Strengthen women’s representation at the executive level in private sector companies. The system of a gender quota and targets has shown positive results in Chile’s congress and state-owned enterprises. However, the enforcement of similar quotas or voluntary targets on boards and in senior management positions remains difficult among private sector companies (OECD, 2019[71]). International practice shows that one way of supporting and accelerating the inclusion of women in leadership positions and eliminating wage gaps is by requiring companies to disclose statistics on the gender composition at different management levels. Further to encouraging the dissemination of good practices, disclosure can result in “name and shame” effects, by allowing singling out non-compliant companies. In Germany, the 2015 Act on equal participation of women and men in executive positions in private and public sectors set a 30% gender diversity quota for supervisory boards and required listed and co-determined companies (where workers can vote for representatives on the board) to establish targets for gender equality at the top two levels of management. Israeli state-owned enterprises have a legal target of appropriate representation for both genders on the board of directors – usually 50%, unless there is a sound reason why such representation is unachievable. Until reaching the goal, priority is for directors of the under-represented gender with a possibility to fine non-complying companies.

Step up monitoring and evaluation mechanisms. Specific and measurable objectives are a key to evaluate whether goals for women’s representation in different professions and at the leadership level are met. For example, strong internal monitoring mechanisms could support the goal of an equal pay for an equivalent work. In Australia, the Workplace Gender Equality Act requires non-public sector employers with 100 or more employees to disclose their “Gender Equality Indicators” in annual filings submitted to the Workplace Gender Equality Agency.

Raise girls’ interest in science, technology and mathematics. Students should become aware of STEM before moving to post-secondary education to be able to make informed decisions about future careers. Mentorship programmes can allow them to identify positive role models, including by drawing inspiration from high-level positions in public and private companies. By shaping girls’ career goals and enhancing perceptions that those goals are on reach, the impact of positive examples can be significant. In addition, mentorship programmes increase self-confidence, boost communication skills, and enhance leadership qualities more durably, which will benefit girls during their careers. In 2017 the OECD and the Mexican Government created the “NinaSTEMPueden” initiative for the promotion of conferences, workshops and mentorship programmes to enhance the attractiveness of STEM curricula to Mexican girls (OECD, 2020[72]).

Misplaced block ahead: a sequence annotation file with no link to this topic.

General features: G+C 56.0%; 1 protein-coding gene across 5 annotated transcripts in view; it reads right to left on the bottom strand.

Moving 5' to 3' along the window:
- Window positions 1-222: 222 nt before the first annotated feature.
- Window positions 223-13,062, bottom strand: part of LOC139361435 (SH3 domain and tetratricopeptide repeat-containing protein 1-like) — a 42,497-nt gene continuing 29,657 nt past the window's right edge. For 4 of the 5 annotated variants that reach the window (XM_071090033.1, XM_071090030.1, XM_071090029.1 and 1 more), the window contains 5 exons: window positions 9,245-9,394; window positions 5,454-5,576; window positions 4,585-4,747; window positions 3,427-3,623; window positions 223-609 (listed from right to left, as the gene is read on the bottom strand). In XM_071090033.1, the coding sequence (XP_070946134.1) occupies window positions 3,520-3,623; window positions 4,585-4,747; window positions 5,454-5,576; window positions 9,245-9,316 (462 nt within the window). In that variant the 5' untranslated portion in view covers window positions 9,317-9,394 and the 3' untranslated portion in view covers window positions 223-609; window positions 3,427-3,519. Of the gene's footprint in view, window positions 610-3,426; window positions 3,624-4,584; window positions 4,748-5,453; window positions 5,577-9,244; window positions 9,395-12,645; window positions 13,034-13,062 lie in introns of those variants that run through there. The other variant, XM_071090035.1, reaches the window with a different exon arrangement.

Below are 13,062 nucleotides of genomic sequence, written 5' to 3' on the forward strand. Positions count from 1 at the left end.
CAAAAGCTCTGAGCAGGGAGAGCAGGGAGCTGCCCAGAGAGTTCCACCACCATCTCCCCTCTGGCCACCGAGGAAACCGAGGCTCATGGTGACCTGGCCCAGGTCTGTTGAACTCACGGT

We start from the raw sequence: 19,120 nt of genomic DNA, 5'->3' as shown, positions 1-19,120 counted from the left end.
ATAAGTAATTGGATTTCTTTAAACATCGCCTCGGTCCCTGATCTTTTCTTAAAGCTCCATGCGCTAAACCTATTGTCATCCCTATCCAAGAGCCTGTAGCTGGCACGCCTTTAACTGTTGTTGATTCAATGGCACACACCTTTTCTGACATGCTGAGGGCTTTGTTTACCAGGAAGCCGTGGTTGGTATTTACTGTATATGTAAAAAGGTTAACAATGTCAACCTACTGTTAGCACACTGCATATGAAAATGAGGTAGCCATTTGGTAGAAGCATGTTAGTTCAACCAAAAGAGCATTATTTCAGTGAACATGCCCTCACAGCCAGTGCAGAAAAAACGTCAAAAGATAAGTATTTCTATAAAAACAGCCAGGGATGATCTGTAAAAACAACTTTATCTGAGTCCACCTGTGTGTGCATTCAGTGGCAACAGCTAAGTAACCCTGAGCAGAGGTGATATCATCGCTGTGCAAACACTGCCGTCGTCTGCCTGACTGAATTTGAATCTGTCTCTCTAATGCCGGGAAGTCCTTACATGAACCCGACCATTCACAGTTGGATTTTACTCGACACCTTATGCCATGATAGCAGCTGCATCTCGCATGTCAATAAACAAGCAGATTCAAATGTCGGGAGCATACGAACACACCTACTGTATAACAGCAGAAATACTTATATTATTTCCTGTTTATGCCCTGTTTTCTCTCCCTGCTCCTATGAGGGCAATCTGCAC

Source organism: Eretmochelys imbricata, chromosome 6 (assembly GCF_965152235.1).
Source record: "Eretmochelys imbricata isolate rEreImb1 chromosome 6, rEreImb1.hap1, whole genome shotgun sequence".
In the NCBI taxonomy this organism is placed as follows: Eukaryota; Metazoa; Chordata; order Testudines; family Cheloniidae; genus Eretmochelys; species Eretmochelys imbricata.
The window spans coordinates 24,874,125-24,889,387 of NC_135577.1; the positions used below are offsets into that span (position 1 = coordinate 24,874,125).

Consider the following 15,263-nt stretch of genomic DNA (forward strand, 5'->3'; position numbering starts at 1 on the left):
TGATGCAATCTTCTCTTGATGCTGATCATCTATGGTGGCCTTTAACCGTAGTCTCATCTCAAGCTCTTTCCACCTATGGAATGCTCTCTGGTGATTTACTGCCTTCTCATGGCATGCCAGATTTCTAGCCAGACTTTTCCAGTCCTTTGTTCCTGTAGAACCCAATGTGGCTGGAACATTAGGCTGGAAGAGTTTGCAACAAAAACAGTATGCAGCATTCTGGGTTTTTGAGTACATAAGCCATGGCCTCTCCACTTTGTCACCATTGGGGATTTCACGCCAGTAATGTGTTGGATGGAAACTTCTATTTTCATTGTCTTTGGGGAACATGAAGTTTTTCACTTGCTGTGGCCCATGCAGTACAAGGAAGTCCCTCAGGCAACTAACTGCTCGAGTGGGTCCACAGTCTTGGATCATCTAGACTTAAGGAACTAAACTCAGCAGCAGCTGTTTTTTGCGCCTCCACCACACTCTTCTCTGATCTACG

Aside from mentorship, school textbooks could disseminate examples of male and female scientists, while introducing experimental and interactive science experiences at school could also help to increase girls’ interest in STEM. The University of Costa Rica, for example, has organised several science workshops for 7-13 year-old girls in 2019. Public awareness campaigns can support the general fight against traditional gender stereotypes by showing that excelling in STEM areas is compatible with family life. These campaigns should start at the earliest stage of education, including with the support of social media platforms. TV programmes and series promoting women role models in STEM could be a source of inspiration for young girls.

Recognise and reinforce the application of statutory maternity and paternity leave in the academic sector and support access to care services. Expanding these rights, as proposed by the roadmap for fostering the representation of women in science as set out by the Ministry of Science, can foster the attractiveness of academic careers to female science graduates. Mothers who return to work after their maternity leave should have the option to increase their working hours gradually.

As discussed in the review of the evidence section, women in Chile are less likely to be entrepreneurs than men. While the proportion of men and women who are own-account workers is virtually the same, the share of those who are employers is about twice as large among men than women. Moreover, women entrepreneurs are much less likely to own or manage medium and large firms. Furthermore, recent analyses of the traits for starting a business suggest that women more likely than men become entrepreneur because they cannot find good employment alternatives. By contrast, men are more likely do so because they have identified a good business opportunity.